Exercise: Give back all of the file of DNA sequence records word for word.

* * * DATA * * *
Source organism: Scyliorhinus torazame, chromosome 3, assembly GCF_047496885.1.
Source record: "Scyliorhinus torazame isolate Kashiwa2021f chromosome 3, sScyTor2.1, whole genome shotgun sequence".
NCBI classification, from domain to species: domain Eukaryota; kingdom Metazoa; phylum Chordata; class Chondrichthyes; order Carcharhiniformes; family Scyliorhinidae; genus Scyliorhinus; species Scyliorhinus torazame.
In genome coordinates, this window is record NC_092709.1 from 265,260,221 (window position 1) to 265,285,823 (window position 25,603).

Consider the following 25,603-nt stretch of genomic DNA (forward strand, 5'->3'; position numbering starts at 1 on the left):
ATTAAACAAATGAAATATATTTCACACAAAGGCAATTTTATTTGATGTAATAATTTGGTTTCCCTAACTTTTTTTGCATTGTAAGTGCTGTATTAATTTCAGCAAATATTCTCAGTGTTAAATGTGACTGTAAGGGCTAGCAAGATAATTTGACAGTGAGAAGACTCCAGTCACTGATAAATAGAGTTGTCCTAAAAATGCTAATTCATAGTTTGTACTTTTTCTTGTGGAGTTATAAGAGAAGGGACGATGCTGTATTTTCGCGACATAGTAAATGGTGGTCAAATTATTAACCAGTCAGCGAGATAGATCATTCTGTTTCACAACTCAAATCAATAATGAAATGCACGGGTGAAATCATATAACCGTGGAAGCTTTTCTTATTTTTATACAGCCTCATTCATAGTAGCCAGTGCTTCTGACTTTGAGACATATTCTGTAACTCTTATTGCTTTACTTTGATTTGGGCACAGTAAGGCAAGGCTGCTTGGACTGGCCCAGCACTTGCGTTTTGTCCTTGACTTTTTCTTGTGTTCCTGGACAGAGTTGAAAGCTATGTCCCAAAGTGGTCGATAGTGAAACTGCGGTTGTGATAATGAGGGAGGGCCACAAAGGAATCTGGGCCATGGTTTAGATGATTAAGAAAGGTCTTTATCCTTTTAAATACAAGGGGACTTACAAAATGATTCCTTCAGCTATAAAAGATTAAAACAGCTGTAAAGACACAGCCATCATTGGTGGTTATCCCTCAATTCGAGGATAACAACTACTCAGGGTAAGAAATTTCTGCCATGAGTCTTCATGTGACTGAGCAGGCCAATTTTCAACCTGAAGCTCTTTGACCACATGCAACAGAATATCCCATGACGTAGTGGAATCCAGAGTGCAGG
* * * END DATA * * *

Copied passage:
Source organism: Scyliorhinus torazame, chromosome 3, assembly GCF_047496885.1.
Source record: "Scyliorhinus torazame isolate Kashiwa2021f chromosome 3, sScyTor2.1, whole genome shotgun sequence".
NCBI classification, from domain to species: domain Eukaryota; kingdom Metazoa; phylum Chordata; class Chondrichthyes; order Carcharhiniformes; family Scyliorhinidae; genus Scyliorhinus; species Scyliorhinus torazame.
In genome coordinates, this window is record NC_092709.1 from 265,260,221 (window position 1) to 265,285,823 (window position 25,603).

Consider the following 25,603-nt stretch of genomic DNA (forward strand, 5'->3'; position numbering starts at 1 on the left):
ATTAAACAAATGAAATATATTTCACACAAAGGCAATTTTATTTGATGTAATAATTTGGTTTCCCTAACTTTTTTTGCATTGTAAGTGCTGTATTAATTTCAGCAAATATTCTCAGTGTTAAATGTGACTGTAAGGGCTAGCAAGATAATTTGACAGTGAGAAGACTCCAGTCACTGATAAATAGAGTTGTCCTAAAAATGCTAATTCATAGTTTGTACTTTTTCTTGTGGAGTTATAAGAGAAGGGACGATGCTGTATTTTCGCGACATAGTAAATGGTGGTCAAATTATTAACCAGTCAGCGAGATAGATCATTCTGTTTCACAACTCAAATCAATAATGAAATGCACGGGTGAAATCATATAACCGTGGAAGCTTTTCTTATTTTTATACAGCCTCATTCATAGTAGCCAGTGCTTCTGACTTTGAGACATATTCTGTAACTCTTATTGCTTTACTTTGATTTGGGCACAGTAAGGCAAGGCTGCTTGGACTGGCCCAGCACTTGCGTTTTGTCCTTGACTTTTTCTTGTGTTCCTGGACAGAGTTGAAAGCTATGTCCCAAAGTGGTCGATAGTGAAACTGCGGTTGTGATAATGAGGGAGGGCCACAAAGGAATCTGGGCCATGGTTTAGATGATTAAGAAAGGTCTTTATCCTTTTAAATACAAGGGGACTTACAAAATGATTCCTTCAGCTATAAAAGATTAAAACAGCTGTAAAGACACAGCCATCATTGGTGGTTATCCCTCAATTCGAGGATAACAACTACTCAGGGTAAGAAATTTCTGCCATGAGTCTTCATGTGACTGAGCAGGCCAATTTTCAACCTGAAGCTCTTTGACCACATGCAACAGAATATCCCATGACGTAGTGGAATCCAGAGTGCAGG